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Cool I found a bunch of recipes on line but one from somebody who loves it would be better. I crossed paths with an armadillo over the weekend they sure are funny little creatures.

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PostPosted: Tue Jan 20, 2009 7:12 pm 
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mlbfanatic0317 wrote:
I just recently watched Bizzare foods with Andrew Zimmern on the Travel channel the other night and they were down in Mexico. One of the dishes he ate was Armadillo. He said that it tasted good, but a little gamey, but it was definently a food he would eat again. So i would say that it would be a good food, but they didn't go into a whole lot of detail on how to prepare it. If you are wanting to try it, i would suggest to search for that show and watch it and maybe get some tidbits from it.


I don't trust half the stuff that crazy bastard eats. His show is like an unholy union between Fear Factor and Passport to Great Weekends.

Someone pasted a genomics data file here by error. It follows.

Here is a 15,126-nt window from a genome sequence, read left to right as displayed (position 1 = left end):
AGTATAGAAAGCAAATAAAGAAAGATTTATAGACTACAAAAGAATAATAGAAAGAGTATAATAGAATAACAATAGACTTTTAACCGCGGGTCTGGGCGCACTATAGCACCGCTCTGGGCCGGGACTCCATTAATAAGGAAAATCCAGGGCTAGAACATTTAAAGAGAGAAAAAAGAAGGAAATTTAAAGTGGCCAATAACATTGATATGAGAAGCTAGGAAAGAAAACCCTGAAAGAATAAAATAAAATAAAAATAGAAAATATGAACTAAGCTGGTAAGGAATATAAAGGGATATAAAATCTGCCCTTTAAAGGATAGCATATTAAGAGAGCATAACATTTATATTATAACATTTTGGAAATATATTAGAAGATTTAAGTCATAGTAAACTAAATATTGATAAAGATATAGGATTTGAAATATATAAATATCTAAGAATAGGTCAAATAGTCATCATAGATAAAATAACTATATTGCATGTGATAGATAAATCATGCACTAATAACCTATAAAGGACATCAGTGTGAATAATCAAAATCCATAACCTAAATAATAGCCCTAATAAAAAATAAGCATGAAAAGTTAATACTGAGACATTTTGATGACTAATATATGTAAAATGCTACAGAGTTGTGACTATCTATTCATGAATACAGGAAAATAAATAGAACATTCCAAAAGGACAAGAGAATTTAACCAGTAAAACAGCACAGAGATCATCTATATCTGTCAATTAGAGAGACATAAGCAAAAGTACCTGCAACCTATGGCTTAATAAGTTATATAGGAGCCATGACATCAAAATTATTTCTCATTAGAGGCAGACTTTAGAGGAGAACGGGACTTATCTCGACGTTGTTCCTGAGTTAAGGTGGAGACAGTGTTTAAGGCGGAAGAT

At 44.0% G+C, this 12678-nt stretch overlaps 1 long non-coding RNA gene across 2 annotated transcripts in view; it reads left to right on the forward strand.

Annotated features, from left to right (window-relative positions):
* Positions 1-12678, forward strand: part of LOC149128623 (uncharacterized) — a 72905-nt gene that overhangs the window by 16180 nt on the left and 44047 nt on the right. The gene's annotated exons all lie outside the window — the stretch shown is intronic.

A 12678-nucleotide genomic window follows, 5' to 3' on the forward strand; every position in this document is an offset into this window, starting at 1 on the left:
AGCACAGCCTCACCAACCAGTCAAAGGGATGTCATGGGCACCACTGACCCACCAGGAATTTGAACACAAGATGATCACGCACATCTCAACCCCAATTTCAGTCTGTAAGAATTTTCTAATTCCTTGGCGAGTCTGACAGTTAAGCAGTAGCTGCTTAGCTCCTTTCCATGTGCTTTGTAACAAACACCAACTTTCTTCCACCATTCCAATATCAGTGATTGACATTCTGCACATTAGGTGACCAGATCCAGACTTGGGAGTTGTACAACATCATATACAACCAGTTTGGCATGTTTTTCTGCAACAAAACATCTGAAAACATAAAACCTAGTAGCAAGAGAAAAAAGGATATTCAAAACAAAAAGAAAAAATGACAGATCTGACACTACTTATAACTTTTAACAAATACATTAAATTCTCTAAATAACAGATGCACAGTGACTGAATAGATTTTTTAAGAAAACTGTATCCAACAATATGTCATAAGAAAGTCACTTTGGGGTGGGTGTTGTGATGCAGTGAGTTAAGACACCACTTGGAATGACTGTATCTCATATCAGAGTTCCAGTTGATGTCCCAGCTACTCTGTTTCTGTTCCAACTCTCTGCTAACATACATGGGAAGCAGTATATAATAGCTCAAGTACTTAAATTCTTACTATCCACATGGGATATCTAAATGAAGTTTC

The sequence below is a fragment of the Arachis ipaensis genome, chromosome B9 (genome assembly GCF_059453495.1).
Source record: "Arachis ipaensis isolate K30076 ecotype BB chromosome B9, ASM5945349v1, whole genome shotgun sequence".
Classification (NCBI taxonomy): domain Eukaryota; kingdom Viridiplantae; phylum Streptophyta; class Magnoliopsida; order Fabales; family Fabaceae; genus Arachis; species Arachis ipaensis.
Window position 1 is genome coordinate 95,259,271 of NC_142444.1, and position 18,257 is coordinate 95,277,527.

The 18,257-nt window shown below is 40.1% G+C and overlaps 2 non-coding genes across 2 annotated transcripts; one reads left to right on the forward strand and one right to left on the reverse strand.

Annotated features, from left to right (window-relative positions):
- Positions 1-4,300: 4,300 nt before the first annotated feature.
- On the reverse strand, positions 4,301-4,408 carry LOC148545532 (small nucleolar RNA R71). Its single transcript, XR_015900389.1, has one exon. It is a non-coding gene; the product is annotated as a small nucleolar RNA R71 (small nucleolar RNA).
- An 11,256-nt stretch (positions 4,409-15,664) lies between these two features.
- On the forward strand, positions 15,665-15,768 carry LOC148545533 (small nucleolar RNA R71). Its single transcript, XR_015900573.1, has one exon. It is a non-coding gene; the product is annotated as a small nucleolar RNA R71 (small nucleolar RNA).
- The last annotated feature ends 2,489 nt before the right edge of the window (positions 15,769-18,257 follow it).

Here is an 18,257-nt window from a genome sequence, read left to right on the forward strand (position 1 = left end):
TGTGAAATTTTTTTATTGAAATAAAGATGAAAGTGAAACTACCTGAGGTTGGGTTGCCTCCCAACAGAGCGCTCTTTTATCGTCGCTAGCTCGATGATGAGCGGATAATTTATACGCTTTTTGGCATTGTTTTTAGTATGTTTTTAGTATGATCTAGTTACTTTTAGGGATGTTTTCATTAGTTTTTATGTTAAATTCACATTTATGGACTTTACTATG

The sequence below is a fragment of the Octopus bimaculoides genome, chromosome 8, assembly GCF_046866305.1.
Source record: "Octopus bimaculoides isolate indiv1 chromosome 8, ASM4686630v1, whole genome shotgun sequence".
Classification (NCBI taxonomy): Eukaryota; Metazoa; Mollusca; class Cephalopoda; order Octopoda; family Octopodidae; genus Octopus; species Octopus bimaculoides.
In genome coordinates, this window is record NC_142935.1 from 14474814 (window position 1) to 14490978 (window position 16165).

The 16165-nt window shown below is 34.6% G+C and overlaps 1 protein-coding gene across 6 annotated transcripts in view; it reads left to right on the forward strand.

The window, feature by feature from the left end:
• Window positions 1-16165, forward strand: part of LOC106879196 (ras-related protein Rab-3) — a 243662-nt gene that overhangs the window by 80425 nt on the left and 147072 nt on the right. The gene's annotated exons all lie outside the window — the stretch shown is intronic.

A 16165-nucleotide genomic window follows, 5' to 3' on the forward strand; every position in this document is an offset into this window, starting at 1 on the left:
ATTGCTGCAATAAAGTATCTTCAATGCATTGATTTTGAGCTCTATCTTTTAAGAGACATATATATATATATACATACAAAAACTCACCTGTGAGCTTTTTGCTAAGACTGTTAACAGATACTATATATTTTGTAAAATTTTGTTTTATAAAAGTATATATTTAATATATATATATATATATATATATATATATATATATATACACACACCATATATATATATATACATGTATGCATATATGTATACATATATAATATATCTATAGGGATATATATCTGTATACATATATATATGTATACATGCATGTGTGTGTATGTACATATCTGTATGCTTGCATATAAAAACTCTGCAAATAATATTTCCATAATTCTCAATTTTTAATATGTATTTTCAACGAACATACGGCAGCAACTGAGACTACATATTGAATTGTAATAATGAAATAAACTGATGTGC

But seriously, he does eat some interesting stuff, and I gotta give him credit for choking down food that you KNOW is really triggering his gag reflex. And some of the foods look downright tasty. The piece he did in Spain, where he was at the shop with that huge selection of ham really got me drooling.

For those of you that have experience with armadillo, just how gamey was it?


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PostPosted: Fri Jan 23, 2009 12:36 am 
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I grew up on the Texas Gulf coast. We would catch armadillos by hand at night. You grab them by the tail and quickly lift them. Careful of the digging apparatus, they will scratch the hell out of you.

We would cut them up like rabbit and grill 'em or pan fry them. IIRC, they tasted closer to jackrabbit than cottontail.